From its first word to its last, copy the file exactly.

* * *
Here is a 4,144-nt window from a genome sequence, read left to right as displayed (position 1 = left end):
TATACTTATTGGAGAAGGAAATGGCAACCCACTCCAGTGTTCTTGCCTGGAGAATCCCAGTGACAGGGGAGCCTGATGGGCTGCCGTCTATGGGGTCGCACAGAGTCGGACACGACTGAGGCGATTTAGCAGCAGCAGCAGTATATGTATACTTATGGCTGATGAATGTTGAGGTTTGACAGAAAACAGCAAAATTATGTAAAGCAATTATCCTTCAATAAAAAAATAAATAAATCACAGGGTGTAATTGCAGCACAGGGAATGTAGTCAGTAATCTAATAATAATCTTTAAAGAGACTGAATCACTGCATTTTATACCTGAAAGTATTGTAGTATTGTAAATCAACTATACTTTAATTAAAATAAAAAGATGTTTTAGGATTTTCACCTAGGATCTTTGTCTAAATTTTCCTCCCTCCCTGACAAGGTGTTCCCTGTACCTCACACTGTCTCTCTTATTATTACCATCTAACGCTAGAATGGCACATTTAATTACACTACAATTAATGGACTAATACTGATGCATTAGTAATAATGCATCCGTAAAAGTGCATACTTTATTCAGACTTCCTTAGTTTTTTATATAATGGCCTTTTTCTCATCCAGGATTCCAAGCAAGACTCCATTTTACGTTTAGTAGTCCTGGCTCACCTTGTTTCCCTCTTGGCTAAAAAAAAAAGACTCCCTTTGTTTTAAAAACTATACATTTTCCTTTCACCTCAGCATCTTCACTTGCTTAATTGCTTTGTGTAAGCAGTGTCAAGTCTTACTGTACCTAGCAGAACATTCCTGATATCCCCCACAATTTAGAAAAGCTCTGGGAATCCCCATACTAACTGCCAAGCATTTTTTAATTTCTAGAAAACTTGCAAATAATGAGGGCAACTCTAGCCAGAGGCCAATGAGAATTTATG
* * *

Here is a 4,144-nt window from a genome sequence, read left to right as displayed (position 1 = left end):
TATACTTATTGGAGAAGGAAATGGCAACCCACTCCAGTGTTCTTGCCTGGAGAATCCCAGTGACAGGGGAGCCTGATGGGCTGCCGTCTATGGGGTCGCACAGAGTCGGACACGACTGAGGCGATTTAGCAGCAGCAGCAGTATATGTATACTTATGGCTGATGAATGTTGAGGTTTGACAGAAAACAGCAAAATTATGTAAAGCAATTATCCTTCAATAAAAAAATAAATAAATCACAGGGTGTAATTGCAGCACAGGGAATGTAGTCAGTAATCTAATAATAATCTTTAAAGAGACTGAATCACTGCATTTTATACCTGAAAGTATTGTAGTATTGTAAATCAACTATACTTTAATTAAAATAAAAAGATGTTTTAGGATTTTCACCTAGGATCTTTGTCTAAATTTTCCTCCCTCCCTGACAAGGTGTTCCCTGTACCTCACACTGTCTCTCTTATTATTACCATCTAACGCTAGAATGGCACATTTAATTACACTACAATTAATGGACTAATACTGATGCATTAGTAATAATGCATCCGTAAAAGTGCATACTTTATTCAGACTTCCTTAGTTTTTTATATAATGGCCTTTTTCTCATCCAGGATTCCAAGCAAGACTCCATTTTACGTTTAGTAGTCCTGGCTCACCTTGTTTCCCTCTTGGCTAAAAAAAAAAGACTCCCTTTGTTTTAAAAACTATACATTTTCCTTTCACCTCAGCATCTTCACTTGCTTAATTGCTTTGTGTAAGCAGTGTCAAGTCTTACTGTACCTAGCAGAACATTCCTGATATCCCCCACAATTTAGAAAAGCTCTGGGAATCCCCATACTAACTGCCAAGCATTTTTTAATTTCTAGAAAACTTGCAAATAATGAGGGCAACTCTAGCCAGAGGCCAATGAGAATTTATG